For an introduction to My Week With Marilyn, you need only read my review of J. Edgar. It’s the same story. An oft-nominated, never-prized actor makes a bid for Oscar gold by playing a famous personality; sadly, the performance is better than the movie, and they go home empty-handed.
(Now, I’m not saying Michelle Williams is actively out there hunting for Oscars or anything, but when you’re playing Marilyn Fucking Monroe, the thought’s gotta cross your mind, at least.)
In fact, I’ll say many of the same things about My Week With Marilyn that I said about J. Edgar; you could almost just plug in the word “Marilyn” for “Edgar” and be done with it. They’re both about famously controversial figures who were, by many accounts deeply unhappy despite their successes. In both movies, a relationship with an “ordinary” person drives the story, but Edgar and Marilyn are battling personal demons that get in the way. And they’re both chockful of famous people.
Before we begin with Marilyn, however, I would like to state, for the record, that I despise movies that have the word “me” or “my” in the title in this fashion, a la Mac And Me and Me And Orson Wells. (I forgive older films like The King & I because, well, they’re old.) It’s off-putting. Films aren’t nearly as subjective as books written in first person (memoirs, in particular). Even if they’re narrated by the protagonist, we generally see scenes from other points of view as well; and even if not, the audience is rarely so invested in the lead character they feel as if they are experiencing everything through his eyes. So who’s “me”? It’s you.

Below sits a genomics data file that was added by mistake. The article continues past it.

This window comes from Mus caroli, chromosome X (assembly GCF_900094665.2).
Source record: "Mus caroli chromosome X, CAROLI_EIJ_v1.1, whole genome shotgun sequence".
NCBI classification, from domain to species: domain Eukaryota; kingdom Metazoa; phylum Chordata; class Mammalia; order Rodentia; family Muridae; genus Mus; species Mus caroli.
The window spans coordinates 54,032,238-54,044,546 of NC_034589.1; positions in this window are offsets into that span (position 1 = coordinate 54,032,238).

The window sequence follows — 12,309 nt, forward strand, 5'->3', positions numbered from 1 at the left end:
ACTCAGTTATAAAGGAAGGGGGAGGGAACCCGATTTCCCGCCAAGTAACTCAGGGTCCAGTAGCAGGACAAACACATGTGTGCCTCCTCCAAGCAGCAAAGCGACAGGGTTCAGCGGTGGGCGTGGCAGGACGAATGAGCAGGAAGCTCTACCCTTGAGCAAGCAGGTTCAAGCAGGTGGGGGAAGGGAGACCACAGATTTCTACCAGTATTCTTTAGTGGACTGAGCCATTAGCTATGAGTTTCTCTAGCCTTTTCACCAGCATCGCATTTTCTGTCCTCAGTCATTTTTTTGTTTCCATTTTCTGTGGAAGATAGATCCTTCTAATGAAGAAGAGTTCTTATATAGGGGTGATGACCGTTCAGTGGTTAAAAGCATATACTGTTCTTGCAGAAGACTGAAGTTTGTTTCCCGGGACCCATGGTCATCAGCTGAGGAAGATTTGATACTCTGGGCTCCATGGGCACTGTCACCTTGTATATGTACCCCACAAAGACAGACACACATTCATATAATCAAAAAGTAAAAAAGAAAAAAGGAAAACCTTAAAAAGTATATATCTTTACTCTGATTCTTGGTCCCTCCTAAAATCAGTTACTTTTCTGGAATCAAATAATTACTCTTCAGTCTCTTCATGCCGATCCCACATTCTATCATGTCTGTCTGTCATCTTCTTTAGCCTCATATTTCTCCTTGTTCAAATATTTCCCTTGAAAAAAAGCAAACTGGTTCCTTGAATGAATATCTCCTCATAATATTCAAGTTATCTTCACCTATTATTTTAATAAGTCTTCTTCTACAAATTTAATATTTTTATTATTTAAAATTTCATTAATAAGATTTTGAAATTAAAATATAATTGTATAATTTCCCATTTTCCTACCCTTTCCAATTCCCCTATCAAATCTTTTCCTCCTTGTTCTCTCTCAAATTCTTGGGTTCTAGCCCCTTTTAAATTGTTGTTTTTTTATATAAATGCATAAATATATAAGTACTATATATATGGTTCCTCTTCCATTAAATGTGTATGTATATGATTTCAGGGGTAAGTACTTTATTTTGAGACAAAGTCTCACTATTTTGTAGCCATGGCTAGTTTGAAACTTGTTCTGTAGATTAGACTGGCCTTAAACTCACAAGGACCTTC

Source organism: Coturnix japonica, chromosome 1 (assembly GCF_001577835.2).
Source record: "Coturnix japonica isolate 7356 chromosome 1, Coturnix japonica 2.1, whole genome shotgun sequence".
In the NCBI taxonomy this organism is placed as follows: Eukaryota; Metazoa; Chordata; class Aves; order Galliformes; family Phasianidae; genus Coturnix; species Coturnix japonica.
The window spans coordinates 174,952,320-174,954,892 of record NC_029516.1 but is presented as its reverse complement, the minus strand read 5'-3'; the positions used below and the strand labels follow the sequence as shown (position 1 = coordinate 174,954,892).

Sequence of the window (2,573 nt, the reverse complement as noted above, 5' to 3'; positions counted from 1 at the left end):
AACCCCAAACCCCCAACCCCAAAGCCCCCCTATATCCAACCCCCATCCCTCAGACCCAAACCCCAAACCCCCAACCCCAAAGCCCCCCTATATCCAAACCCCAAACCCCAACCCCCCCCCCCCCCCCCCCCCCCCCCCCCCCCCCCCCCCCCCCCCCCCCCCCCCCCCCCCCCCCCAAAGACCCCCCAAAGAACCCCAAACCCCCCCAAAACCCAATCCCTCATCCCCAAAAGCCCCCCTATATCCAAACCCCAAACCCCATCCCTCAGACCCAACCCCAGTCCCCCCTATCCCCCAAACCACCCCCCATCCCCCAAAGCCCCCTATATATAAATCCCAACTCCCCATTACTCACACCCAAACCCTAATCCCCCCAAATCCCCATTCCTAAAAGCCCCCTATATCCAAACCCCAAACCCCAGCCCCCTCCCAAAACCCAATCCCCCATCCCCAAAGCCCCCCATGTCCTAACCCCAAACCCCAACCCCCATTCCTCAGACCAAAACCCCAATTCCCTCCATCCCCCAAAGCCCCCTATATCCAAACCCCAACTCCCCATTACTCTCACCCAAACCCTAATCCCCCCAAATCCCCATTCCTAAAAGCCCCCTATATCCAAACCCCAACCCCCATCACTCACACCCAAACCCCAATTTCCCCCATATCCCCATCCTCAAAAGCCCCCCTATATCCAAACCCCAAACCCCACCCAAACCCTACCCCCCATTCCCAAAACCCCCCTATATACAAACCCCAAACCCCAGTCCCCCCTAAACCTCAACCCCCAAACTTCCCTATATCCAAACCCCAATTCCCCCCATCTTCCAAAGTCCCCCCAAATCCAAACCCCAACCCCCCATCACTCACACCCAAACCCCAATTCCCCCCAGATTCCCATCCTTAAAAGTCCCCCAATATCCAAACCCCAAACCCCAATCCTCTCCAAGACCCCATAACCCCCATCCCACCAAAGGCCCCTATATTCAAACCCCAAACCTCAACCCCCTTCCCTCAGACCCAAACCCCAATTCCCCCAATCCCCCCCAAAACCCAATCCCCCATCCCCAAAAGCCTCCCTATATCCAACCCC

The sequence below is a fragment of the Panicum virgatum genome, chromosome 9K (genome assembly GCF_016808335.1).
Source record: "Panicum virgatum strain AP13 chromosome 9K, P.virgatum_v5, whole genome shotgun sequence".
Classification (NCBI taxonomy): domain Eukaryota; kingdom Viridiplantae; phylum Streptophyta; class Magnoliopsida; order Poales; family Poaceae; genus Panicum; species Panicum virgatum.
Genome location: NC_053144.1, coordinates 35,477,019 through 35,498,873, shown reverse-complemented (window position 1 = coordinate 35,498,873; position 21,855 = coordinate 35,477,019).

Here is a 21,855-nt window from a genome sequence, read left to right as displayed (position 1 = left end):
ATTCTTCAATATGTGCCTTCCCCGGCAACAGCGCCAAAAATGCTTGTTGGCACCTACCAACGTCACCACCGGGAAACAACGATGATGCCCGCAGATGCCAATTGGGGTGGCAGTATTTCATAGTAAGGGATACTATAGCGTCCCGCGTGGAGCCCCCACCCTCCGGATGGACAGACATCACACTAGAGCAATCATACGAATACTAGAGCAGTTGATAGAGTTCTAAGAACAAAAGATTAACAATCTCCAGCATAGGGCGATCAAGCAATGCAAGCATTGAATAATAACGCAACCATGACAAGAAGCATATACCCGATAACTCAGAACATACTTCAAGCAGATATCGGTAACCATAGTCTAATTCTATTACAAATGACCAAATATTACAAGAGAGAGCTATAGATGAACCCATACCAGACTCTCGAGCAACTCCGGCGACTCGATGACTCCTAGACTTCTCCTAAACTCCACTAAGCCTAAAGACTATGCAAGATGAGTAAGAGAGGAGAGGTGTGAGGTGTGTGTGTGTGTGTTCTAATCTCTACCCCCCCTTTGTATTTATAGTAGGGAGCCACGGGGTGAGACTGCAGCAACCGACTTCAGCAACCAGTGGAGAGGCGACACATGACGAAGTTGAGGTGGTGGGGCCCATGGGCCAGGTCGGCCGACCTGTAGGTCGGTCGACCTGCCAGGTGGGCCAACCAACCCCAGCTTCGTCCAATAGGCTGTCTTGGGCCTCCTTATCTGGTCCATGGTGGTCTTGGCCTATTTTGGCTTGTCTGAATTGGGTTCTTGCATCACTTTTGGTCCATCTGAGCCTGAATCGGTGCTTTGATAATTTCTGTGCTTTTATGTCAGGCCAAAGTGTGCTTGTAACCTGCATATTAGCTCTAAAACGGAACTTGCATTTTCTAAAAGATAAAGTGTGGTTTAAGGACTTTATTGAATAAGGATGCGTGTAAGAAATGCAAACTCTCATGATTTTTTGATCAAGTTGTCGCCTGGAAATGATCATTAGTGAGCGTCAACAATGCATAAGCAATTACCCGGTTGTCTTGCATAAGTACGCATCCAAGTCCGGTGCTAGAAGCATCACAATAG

Strangely enough, titles like All About My Mother and Drag Me To Hell I am fine with. Maybe just because they’re more interesting. But there’s nothing more boring than merely slapping a famous person’s name in a title and adding “me” to it. (FYI: I am also not generally a fan of titles that are just a character’s name, unless it is a super awesome name. I mean, how lazy can you get?) One Week With Marilyn is not a stellar title, but I would have preferred it. That’s all I’m saying.
Okay, now that that’s settled. My Week With Marilyn is the supposedly true story of Colin Clark, who quite easily attains a job as Laurence Olivier’s assistant on a movie called The Prince And The Showgirl, starring Marilyn Monroe. We have no way of knowing whether or not everything he reports in his memoir My Week With Marilyn is accurate, so let’s just assume that it is (even though many surmise that it is probably not). Essentially, Ms. Monroe fights with her husband (esteemed playwright Arthur Miller) and turns to the lowly 3rd AD Colin for help, they spend some time frolicking about in streams and such, and then she feels the seven day itch and moves on.
That’s about it, as far as plot goes. Like many stories about famous people, this one is content to bask in the radiance of its subject — perhaps the most iconic movie star of all time. It’s all about the legend of Marilyn Monroe — her sex appeal, her substance abuse, her failed relationships. And if that isn’t enough, there are a host of other famous faces to gawk at — Vivien Leigh, Laurence Olivier, Arthur Miller. You can’t really blame a movie like My Week With Marilyn for stuffing in as many high-wattage personalities as possible — that’s the reason people see these films. But on the other hand, it’s lethargic storytelling. Such films are usually happier throwing in recognizable faces than actually developing their roles in the story; they’re caricatures more than characters. That’s what you’re in for.